By Chris Thompson
Dubbed a ‘Superfood’ by countless magazines and newspapers we’ve all got the message that seeds are good for us but do we know why?
Fruit and vegetables usually catch the healthy headlines with the 5 a day slogan and I think we should be doing the same with seeds!
With dozens of different types are they really all that good for us and is eating one type enough to get the benefits? Before you stop reading – the quick answer is yes, yes they are!
The easiest way to sum it up is as follows… Inside a seed is the necessary nutrition for a plant or a tree to grow, so by eating seeds you take all this compact nutrition straight from the source and put it directly into your body!
Just like fruits and vegetables, getting the most out of seeds is about eating a range of them as they all bring something different. And don’t worry; it’s a lot easier than you think! We’re not just talking about the celebrity of seeds – pumpkin and sunflower but all the b, c and even lesser recognised z-listers of the seed world!
Did you know that many things you already eat are seeds? Oats, rice, wheat are actually seeds and you wouldn’t just eat these on their own would you? To make them yummy you would add different things to them or make foods from or with them. This is exactly what we should be doing with seeds to get more of them into our diet.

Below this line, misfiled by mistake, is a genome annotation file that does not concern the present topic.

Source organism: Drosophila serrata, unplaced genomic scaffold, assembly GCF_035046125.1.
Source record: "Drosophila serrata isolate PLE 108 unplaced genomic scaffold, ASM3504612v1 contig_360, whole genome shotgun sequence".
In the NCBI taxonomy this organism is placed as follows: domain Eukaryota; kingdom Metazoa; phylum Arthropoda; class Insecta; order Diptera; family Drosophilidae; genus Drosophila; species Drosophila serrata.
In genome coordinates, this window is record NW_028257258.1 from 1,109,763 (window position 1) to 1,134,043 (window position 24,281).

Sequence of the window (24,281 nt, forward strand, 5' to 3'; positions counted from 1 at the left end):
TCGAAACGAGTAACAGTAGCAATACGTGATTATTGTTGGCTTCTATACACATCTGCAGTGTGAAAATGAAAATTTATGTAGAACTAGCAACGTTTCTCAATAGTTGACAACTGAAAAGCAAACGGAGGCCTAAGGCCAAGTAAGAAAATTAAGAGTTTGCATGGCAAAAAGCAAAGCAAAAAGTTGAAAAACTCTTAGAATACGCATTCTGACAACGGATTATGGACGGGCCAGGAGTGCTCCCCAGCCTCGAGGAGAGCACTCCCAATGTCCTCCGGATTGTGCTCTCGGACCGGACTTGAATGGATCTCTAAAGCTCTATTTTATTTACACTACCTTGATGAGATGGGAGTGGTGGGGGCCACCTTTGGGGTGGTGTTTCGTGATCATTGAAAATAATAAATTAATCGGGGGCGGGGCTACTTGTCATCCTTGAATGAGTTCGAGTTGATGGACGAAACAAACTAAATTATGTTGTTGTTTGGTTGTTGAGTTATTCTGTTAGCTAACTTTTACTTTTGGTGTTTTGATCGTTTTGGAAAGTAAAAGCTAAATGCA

I started eating seeds when I was diagnosed with Crohn’s disease and lost 4 stone in 6 months. My dream career as a professional wrestler had to be put on hold and my focus was getting myself better. It was at this point that I realised how good seeds actually were for me.
I researched all the different kinds and tried to eat them but even knowing how good they were for me I found it boring. So headed to the kitchen and created a range of different foods with them. I added them to salads, soups, stir-fry’s, yogurt, porridge… and I created the Seed Stacked Flapjacks.
Through my recipes I was harnessing the compact nutrition my body needed along with the good fats our western diet often lacks. The added dose of omega oils helped to reduce the inflammatory swelling in my intestine and went along way to helping me be placed in remission in 2008.
These anti-inflammatory properties can also be beneficial for a range of inflammatory conditions including asthma and arthritis.
Enjoying the benefits of seeds is about being creative in the kitchen and adding them as a health boost to things you currently eat and love. Next time you make a chilli add some pumpkin seeds in at the end, sprinkle some toasted sesame seeds over your Chinese or toss a handful into a batch of cookies.
Seeds have been eaten for thousands of years, from the Egyptians to the Romans, so why stop now? Lets continue to give our bodies the nutrition they need and still enjoy our food at the same time. Have you had your 5 portions of seedy goodness today?
About the Author
Chris Thompson is founder of Seed Stacked. See: www.seedstacked.com